Key Point: Hess's bizarre behavior and even stranger continuing fervor for his dead Führer marked him apart from the other defendants at Nuremberg.
In October 1939, British Prime Minister Winston S. Churchill famously described Russia as “a riddle, wrapped in a mystery, inside an enigma.” The same could be said of Rudolf Hess, the Nazi leader and Nuremberg war criminal who spent the last four decades of his life in Spandau Prison in Berlin. In the 15 years following World War I, he rose from being a shy and introverted but brilliant university student to the height of power in Nazi Germany as deputy Führer, second only to Adolf Hitler himself. He ended his life at age 93, a feeble, captive, old codger.
On May 10, 1941, only weeks before Operation Barbarossa, the planned German invasion of the Soviet Union, he flew from Augsburg to Scotland, apparently on a freelance diplomatic mission. He planned to make peace with Great Britain and avert the age-old German specter of a two-front war. Needless to say, he was singularly unsuccessful and imprisoned until transferred to Nuremberg for the war crimes trials held after the war. Since that fateful Saturday, the first anniversary of the German invasion of France, myths and misinformation have shrouded this undeniably eccentric Nazi.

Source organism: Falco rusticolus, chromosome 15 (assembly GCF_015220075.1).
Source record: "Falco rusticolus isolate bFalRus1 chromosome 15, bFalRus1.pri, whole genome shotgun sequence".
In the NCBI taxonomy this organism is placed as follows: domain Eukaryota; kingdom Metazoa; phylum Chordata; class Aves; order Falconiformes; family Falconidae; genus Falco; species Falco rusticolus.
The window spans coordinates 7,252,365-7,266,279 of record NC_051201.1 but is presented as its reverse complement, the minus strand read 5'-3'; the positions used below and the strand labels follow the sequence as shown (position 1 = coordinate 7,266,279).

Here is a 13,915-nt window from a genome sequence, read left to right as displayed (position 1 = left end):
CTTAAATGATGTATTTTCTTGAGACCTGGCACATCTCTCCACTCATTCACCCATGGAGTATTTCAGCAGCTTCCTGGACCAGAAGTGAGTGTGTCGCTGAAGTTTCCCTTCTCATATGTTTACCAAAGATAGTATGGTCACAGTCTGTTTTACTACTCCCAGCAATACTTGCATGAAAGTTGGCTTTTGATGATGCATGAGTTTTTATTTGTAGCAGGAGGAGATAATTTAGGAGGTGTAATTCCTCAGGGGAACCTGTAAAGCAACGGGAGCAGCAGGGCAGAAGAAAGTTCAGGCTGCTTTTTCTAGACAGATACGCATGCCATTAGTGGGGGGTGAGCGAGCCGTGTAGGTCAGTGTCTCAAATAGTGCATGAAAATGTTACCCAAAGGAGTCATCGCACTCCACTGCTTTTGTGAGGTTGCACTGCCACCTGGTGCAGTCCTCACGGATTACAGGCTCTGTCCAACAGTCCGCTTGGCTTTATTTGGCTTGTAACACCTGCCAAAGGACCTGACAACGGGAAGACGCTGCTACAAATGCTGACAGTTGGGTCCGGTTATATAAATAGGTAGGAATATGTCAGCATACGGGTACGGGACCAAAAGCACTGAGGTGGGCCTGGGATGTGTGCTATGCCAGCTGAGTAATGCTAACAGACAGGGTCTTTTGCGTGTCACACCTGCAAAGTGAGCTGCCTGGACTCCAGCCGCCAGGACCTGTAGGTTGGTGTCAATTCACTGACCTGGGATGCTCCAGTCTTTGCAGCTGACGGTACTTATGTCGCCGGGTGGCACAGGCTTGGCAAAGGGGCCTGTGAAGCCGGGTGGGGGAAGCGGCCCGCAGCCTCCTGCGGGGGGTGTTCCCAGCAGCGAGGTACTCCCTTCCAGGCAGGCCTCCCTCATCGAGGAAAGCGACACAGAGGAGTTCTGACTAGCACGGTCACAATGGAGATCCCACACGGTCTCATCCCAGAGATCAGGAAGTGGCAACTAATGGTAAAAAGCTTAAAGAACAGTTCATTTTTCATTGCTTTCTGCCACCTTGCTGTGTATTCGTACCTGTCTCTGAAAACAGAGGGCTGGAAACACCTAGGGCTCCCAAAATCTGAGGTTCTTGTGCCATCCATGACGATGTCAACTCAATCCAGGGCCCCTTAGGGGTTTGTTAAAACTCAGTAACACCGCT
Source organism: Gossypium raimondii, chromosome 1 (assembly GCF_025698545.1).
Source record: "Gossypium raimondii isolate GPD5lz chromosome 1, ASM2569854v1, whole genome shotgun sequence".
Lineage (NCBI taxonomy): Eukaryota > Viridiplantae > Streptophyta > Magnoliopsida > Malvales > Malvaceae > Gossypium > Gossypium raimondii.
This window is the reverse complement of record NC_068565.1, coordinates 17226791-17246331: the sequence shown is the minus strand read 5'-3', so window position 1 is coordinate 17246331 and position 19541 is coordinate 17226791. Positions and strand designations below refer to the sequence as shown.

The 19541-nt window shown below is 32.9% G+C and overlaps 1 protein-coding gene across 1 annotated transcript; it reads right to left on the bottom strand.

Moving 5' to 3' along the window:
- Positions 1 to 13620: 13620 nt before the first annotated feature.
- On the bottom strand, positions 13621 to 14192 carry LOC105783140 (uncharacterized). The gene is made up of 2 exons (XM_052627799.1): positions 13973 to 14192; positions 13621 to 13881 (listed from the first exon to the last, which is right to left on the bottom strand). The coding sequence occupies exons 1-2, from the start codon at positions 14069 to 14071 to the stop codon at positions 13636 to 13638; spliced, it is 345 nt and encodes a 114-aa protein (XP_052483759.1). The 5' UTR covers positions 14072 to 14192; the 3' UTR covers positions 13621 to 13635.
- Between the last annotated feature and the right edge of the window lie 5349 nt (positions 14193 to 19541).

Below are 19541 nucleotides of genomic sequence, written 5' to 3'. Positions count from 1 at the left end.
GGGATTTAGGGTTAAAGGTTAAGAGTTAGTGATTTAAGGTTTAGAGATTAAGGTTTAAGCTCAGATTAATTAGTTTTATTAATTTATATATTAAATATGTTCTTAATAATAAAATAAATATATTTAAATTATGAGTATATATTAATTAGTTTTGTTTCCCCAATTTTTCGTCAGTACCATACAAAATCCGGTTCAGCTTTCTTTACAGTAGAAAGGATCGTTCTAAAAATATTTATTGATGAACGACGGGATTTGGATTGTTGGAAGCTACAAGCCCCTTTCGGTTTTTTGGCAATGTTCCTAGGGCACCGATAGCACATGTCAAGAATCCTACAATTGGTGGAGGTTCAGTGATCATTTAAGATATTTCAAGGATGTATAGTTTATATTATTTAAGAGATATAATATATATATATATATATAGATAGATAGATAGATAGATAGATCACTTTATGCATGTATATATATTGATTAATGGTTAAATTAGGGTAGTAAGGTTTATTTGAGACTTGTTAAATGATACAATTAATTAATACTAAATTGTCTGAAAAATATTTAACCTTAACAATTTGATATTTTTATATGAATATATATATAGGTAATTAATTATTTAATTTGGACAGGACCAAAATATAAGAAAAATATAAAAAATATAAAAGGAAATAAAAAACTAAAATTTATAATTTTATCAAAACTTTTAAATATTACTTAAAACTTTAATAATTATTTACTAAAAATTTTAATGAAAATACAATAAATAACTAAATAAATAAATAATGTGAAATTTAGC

Hess’s Obsession with Astrology, Ghosts, Telepathy, and Mesmerism
His curious diplomatic mission is only the tip of the inexplicable iceberg that is Hess. Prior to his flight, his companions regarded him as extremely odd, even mentally unbalanced. Herman Göring described him as “mad,” and Hitler often mocked his reliance on astrology, ghosts, telepathy, and mesmerism. Ernst “Putzi” Hanfstaengl, a German-American businessman close to Hitler, recalled that Hess “would not go to bed without testing with a divining rod whether there were any subterranean water-courses which conflicted with the direction of his couch.” Others remembered watching him hang magnets over his bed. Even in the Führer’s circle of “bohemians and condottieri,” to use Hitler biographer Ian Kershaw’s colorful turn of phrase, Hess stood out for his peculiarities.